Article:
Study Guide

All the President's Men Bob Woodward (Robert Redford)

Bob Woodward (Robert Redford)

How Much Wood Would Woodward Chuck if Woodward Would Chuck Wood?

Bob Woodward is a busy little beaver, gnawing away at the base of the Watergate scandal until the dang Nixon presidency collapses into a pile of splinters.

In All the President's Men, Woodward is the first journalist to smell something rotten in Washington. He notices many weird details surrounding the Watergate break-in: the crooks have their own local attorney, they're connected to the government, and the current administration seems oddly unconcerned. All these details seem apparent in retrospect, but at the time, Woodward was the only one who noticed. No paper besides the Washington Post covered this story in such detail.

One reason the story is thoroughly investigated is because Woodward's a new reporter. He's "hungry" according to Rosenfeld, and he has something to prove, and he wants to do this story justice. As the story takes off, the editors don't want a youngster on it, and they often threaten to remove him from the story…so he has to make sure to get it right.

A problem for Woodward is his reliance on unnamed sources, like his cigarette-smoking man, Deep Throat. But Woodward knows this is a weak point of his journalism, and he tries extra hard to get proof:

WOODWARD: If there was just a piece of paper. […] We've got to get something on paper.

In today's paperless society, replace "paper" with "blurry surveillance camera video." Now, if only Woodward could get Nixon to sign a piece of paper/say in a blurry video, "Yes, I did it!"

What About Bob?

Besides the small matter of trying to take down the government, Woodward's biggest conflict is an internal one. The deeper he gets into the investigation, the more stubborn all the sources become. No one wants to put their name on the story. Woodward probably feels the way Mulder feels on the X-Files—he wants to believe, but he wonders if he might be barking up the wrong tree.

At his lowest point, when none of his sources will go on the record, Woodward makes a confession.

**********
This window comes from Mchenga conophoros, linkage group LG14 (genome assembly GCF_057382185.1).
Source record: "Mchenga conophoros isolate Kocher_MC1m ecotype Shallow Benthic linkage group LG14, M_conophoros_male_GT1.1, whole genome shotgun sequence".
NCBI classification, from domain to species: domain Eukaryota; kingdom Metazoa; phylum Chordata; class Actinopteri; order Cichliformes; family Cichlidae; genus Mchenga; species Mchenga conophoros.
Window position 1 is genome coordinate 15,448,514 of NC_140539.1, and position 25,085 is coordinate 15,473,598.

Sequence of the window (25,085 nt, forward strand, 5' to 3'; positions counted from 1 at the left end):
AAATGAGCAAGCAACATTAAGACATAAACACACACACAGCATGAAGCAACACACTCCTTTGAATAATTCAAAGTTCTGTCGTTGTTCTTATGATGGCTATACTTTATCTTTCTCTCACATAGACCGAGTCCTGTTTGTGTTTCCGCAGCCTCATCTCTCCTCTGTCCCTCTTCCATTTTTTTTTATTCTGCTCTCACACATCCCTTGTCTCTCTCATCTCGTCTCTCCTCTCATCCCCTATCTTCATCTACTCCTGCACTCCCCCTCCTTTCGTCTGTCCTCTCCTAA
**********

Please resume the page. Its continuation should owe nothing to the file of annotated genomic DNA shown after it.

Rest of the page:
WOODWARD: I don't have a gut feeling, and I wish I did.

Bob, honey, you can't print gut feelings either.

But Woodward utilizes his frustration and turns it against Deep Throat at the film's climax to get him to stop being sketchy and to get him to finally tell him the truth.

WOODWARD: Listen, I'm tired of your chicken-s*** games! I don't want hints. I need to know what you know.

It was either that or play keep-away with his cigarettes until he talked.

Is This Real Life, Or Is This Fantasy?

Robert Redford isn't a Pulitzer Prize-winning journalist, but he plays one in this movie. How close does he come to the real thing?

In the film, Woodward keeps his fear and paranoia in check. In the newsroom or when interviewing people, he seems cool and calm. He makes more phone calls than a telemarketer and gets more doors slammed in his face than a Jehovah's witness, yet he never cracks. As they'd say in the 70's, he's a cool cat.

But curiosity killed the cat. And we do see Woodward's paranoia manifest itself in quiet scenes at the end of the film. He runs through a dark alleyway and turns around, thinking he might be pursued. He also blares classical music and writes notes to Bernstein, afraid they might be wiretapped.

It's difficult to say if he's just playing it safe, or letting his paranoia get the best of him. Bradlee isn't too happy to be woken by a knock on his door in the middle of the night, but Bernstein offers an explanation.

BERNSTEIN: Woodward says phones aren't safe.

The paranoia makes for good drama, but it might be over-exaggerated, according to Woodward himself. In an interview, he admits that Deep Throat probably didn't mean that their lives were in danger, just their reputations and careers. Way to be a drama queen, Woodward. (Source )

Considering the government couldn't even cover up a break-in, we doubt they'd be capable of organizing a hit on these men. But you never know. Still, as inept as the Nixon administration is, governments don't take themselves down. We need journalists like Woodward and Bernstein to chip away at them until they crumble.

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